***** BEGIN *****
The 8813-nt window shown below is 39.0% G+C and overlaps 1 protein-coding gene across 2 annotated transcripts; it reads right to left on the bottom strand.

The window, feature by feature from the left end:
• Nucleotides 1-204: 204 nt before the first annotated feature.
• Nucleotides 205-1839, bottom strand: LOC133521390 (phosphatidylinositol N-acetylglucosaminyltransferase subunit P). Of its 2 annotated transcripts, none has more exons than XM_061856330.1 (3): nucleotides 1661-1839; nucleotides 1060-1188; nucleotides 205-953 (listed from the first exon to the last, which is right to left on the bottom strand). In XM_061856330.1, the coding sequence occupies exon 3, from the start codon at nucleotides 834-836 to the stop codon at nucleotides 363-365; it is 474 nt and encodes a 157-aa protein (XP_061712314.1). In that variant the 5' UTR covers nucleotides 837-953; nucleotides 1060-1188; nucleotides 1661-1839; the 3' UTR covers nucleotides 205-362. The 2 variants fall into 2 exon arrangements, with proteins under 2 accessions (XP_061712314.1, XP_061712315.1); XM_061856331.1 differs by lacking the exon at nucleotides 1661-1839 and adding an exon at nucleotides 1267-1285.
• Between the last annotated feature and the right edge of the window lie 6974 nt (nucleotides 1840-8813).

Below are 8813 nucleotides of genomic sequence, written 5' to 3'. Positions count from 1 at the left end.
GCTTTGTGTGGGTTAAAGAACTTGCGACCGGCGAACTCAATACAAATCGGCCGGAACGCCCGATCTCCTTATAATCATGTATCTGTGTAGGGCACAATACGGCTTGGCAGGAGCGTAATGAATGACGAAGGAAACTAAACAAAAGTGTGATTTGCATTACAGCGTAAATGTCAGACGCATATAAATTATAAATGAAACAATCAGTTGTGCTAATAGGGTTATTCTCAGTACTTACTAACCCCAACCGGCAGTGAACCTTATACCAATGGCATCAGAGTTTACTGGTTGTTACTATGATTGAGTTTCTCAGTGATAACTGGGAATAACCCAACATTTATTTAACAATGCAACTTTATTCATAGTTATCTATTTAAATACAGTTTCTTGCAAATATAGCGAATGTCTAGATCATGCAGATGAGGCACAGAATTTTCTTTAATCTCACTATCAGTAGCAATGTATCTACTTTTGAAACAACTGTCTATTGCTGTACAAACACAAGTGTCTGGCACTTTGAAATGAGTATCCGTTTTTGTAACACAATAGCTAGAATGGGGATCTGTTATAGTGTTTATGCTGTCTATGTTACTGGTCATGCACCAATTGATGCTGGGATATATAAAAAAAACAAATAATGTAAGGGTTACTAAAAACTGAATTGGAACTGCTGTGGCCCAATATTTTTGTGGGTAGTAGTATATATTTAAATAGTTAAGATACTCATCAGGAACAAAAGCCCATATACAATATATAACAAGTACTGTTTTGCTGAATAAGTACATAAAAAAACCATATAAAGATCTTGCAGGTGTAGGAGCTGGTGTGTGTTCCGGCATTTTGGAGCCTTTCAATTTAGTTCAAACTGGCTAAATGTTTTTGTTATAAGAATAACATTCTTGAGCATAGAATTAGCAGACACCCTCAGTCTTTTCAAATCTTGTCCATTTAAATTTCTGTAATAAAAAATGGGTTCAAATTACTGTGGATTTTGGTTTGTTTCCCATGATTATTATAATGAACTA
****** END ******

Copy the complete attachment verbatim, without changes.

The 8813-nt window shown below is 39.0% G+C and overlaps 1 protein-coding gene across 2 annotated transcripts; it reads right to left on the bottom strand.

The window, feature by feature from the left end:
• Nucleotides 1-204: 204 nt before the first annotated feature.
• Nucleotides 205-1839, bottom strand: LOC133521390 (phosphatidylinositol N-acetylglucosaminyltransferase subunit P). Of its 2 annotated transcripts, none has more exons than XM_061856330.1 (3): nucleotides 1661-1839; nucleotides 1060-1188; nucleotides 205-953 (listed from the first exon to the last, which is right to left on the bottom strand). In XM_061856330.1, the coding sequence occupies exon 3, from the start codon at nucleotides 834-836 to the stop codon at nucleotides 363-365; it is 474 nt and encodes a 157-aa protein (XP_061712314.1). In that variant the 5' UTR covers nucleotides 837-953; nucleotides 1060-1188; nucleotides 1661-1839; the 3' UTR covers nucleotides 205-362. The 2 variants fall into 2 exon arrangements, with proteins under 2 accessions (XP_061712314.1, XP_061712315.1); XM_061856331.1 differs by lacking the exon at nucleotides 1661-1839 and adding an exon at nucleotides 1267-1285.
• Between the last annotated feature and the right edge of the window lie 6974 nt (nucleotides 1840-8813).

Below are 8813 nucleotides of genomic sequence, written 5' to 3'. Positions count from 1 at the left end.
GCTTTGTGTGGGTTAAAGAACTTGCGACCGGCGAACTCAATACAAATCGGCCGGAACGCCCGATCTCCTTATAATCATGTATCTGTGTAGGGCACAATACGGCTTGGCAGGAGCGTAATGAATGACGAAGGAAACTAAACAAAAGTGTGATTTGCATTACAGCGTAAATGTCAGACGCATATAAATTATAAATGAAACAATCAGTTGTGCTAATAGGGTTATTCTCAGTACTTACTAACCCCAACCGGCAGTGAACCTTATACCAATGGCATCAGAGTTTACTGGTTGTTACTATGATTGAGTTTCTCAGTGATAACTGGGAATAACCCAACATTTATTTAACAATGCAACTTTATTCATAGTTATCTATTTAAATACAGTTTCTTGCAAATATAGCGAATGTCTAGATCATGCAGATGAGGCACAGAATTTTCTTTAATCTCACTATCAGTAGCAATGTATCTACTTTTGAAACAACTGTCTATTGCTGTACAAACACAAGTGTCTGGCACTTTGAAATGAGTATCCGTTTTTGTAACACAATAGCTAGAATGGGGATCTGTTATAGTGTTTATGCTGTCTATGTTACTGGTCATGCACCAATTGATGCTGGGATATATAAAAAAAACAAATAATGTAAGGGTTACTAAAAACTGAATTGGAACTGCTGTGGCCCAATATTTTTGTGGGTAGTAGTATATATTTAAATAGTTAAGATACTCATCAGGAACAAAAGCCCATATACAATATATAACAAGTACTGTTTTGCTGAATAAGTACATAAAAAAACCATATAAAGATCTTGCAGGTGTAGGAGCTGGTGTGTGTTCCGGCATTTTGGAGCCTTTCAATTTAGTTCAAACTGGCTAAATGTTTTTGTTATAAGAATAACATTCTTGAGCATAGAATTAGCAGACACCCTCAGTCTTTTCAAATCTTGTCCATTTAAATTTCTGTAATAAAAAATGGGTTCAAATTACTGTGGATTTTGGTTTGTTTCCCATGATTATTATAATGAACTA